We demystify primary aldosteronism, MRAs (mineralocorticoid receptor antagonists), non-steroidal MRAs, and how to recognize and treat renovascular hypertension with nephrologist/hypertension expert, Dr. Matt Luther (@DrJMLuther) as part of the NephMadness PodCrawl 2023. Fill out a bracket for NephMadness and check out all eight NephMadness PodCrawl participants at NephMadness.com/podcrawl (list below) and the MRA region write-up by Micah Schub (@AcidBassMD).
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PA is a common reason for resistant hypertension in Dr. Luther’s hypertension clinic. It’s caused by the inappropriate production of aldosterone by the adrenal gland which makes the kidneys reabsorb salt and excrete potassium. About half the time it’s due to a nodule that can be removed surgically and about half the time it is treated with medications.
Testing for PA is recommended for all patients with resistant hypertension. Further, some experts recommend testing all patients with primary hypertension (HTN) at least once for primary aldosteronism (Young, 2019). Check an early morning plasma aldosterone concentration (PAC), and plasma renin activity (PRA) or plasma renin concentration (PRC). Hypertension, intermediate or elevated aldosterone levels, and suppressed renin are suggestive of primary aldosteronism (Young, 2019). Further, suppressed renin in a patient on a thiazide diuretic, and ACEI/ARB is suspicious for primary aldosteronism (PA).
Spontaneous or provoked hypokalemia is not always present in primary aldosteronism (Young, 2019).
Dr. Luther performs the following investigations when primary aldosteronism is suspected.
Aldosterone excess causes glomerular hyperfiltration (Young, 2019). Thus, patients with PA often have underlying renal dysfunction that is not reflected by their pretreatment creatinine. Once aldosterone is adequately suppressed and hyperfiltration goes away, patients will have a rise in serum creatinine as their renal dysfunction is “unmasked” (Young, 2019). In the long run, this is a good thing, but patients and clinicians should be prepared for eGFR to drop (Utsumi, 2017) and for creatinine to settle at a new, higher baseline. Utsumi and colleagues developed nomograms to predict patients who will experience a >25% postoperative decrease in eGFR or new eGFR <45 ml/min.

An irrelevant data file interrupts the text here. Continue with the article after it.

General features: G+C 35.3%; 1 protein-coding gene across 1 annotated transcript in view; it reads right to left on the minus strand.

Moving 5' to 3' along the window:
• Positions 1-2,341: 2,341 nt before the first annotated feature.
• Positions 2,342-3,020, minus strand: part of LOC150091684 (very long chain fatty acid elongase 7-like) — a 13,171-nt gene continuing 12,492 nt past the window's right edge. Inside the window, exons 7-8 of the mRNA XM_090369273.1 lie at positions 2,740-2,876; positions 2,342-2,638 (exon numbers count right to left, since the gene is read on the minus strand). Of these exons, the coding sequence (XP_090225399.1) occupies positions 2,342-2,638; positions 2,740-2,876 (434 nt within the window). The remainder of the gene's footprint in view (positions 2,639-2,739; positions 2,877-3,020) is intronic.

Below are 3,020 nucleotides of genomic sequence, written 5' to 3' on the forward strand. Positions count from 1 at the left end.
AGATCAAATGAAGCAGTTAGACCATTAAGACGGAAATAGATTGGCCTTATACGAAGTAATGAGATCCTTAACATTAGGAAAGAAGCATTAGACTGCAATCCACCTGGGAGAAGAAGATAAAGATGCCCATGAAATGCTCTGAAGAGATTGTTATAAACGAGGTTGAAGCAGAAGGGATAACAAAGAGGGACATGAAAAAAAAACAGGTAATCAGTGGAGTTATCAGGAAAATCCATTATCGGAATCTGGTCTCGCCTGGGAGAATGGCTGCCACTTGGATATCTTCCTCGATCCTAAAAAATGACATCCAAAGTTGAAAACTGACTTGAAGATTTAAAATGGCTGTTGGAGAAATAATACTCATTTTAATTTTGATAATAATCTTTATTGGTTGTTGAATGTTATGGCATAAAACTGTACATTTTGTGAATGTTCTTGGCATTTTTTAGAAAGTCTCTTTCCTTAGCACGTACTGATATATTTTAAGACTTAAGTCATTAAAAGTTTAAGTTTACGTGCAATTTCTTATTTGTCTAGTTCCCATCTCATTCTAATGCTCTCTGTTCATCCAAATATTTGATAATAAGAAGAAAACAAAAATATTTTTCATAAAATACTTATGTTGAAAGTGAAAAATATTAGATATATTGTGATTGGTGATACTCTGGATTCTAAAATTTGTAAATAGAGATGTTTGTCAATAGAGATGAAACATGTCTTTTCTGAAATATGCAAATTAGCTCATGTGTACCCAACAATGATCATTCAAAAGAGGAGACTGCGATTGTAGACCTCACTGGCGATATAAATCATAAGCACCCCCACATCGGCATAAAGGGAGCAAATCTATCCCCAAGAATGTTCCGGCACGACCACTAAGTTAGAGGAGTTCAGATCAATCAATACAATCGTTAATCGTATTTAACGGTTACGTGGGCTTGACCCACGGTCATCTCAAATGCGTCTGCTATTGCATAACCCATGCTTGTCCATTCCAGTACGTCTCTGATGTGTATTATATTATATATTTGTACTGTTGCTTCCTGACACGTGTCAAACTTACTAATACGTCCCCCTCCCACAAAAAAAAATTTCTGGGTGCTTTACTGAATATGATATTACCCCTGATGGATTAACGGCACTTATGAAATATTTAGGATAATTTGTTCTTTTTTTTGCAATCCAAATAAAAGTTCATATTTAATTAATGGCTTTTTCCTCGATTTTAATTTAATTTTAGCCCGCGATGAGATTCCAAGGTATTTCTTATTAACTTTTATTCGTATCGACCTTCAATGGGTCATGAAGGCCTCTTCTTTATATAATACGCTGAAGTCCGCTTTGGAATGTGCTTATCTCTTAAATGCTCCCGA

Dr. Luther notes patients should still get first-line hypertension agents (Calcium channel blocker, ACEI/ARB, and a diuretic) before adding spironolactone.
Spironolactone can be started at 12.5 mg daily, and a metabolic panel should be checked in about 1-2 weeks to monitor creatinine and potassium (Young, 2019). Dr. Luther’s practice includes checking renin, which will rise once a patient is successfully treated with an MRA. He notes that spironolactone doses in CKD are limited by hyperkalemia, but in patients without CKD doses of 100-200 mg per day are commonly reached.
Due to its short half-life, eplerenone should be dosed twice daily and is typically started at 25 mg twice daily (Young, 2019). It is only about half as potent as spironolactone and doses of 200-300 mg daily may be needed. Eplerenone has less binding affinity at androgen receptors and is less likely to cause gynecomastia (Young, 2019). Dr. Luther recommends allowing spironolactone to “wash out” for a few days before starting eplerenone (expert opinion). Dr. Luther has run into issues with pharmacies not wanting to fill higher doses because it’s only FDA-approved for 100 mg per day, and/or due to high cost.
Kashlak Pearl: Trimethoprim-sulfamethoxazole can cause severe hyperkalemia if combined with spironolactone (Antoniou, 2015), amiloride, or other agents that raise potassium. Warn your patients and proceed with caution!
Finerenone is the first non-steroidal approved for use in patients with diabetes, CKD, and proteinuria based on FIDELIO (Bakris, 2020) and FIGARO (Pitt, 2021). It has not been approved for PA, and as of this writing, no trials are registered at clinicaltrials.gov. Finerenone has less hyperkalemia, but also less blood pressure lowering effect (Agarwal, 2023) than spironolactone (Agarwal (AMBER), 2019).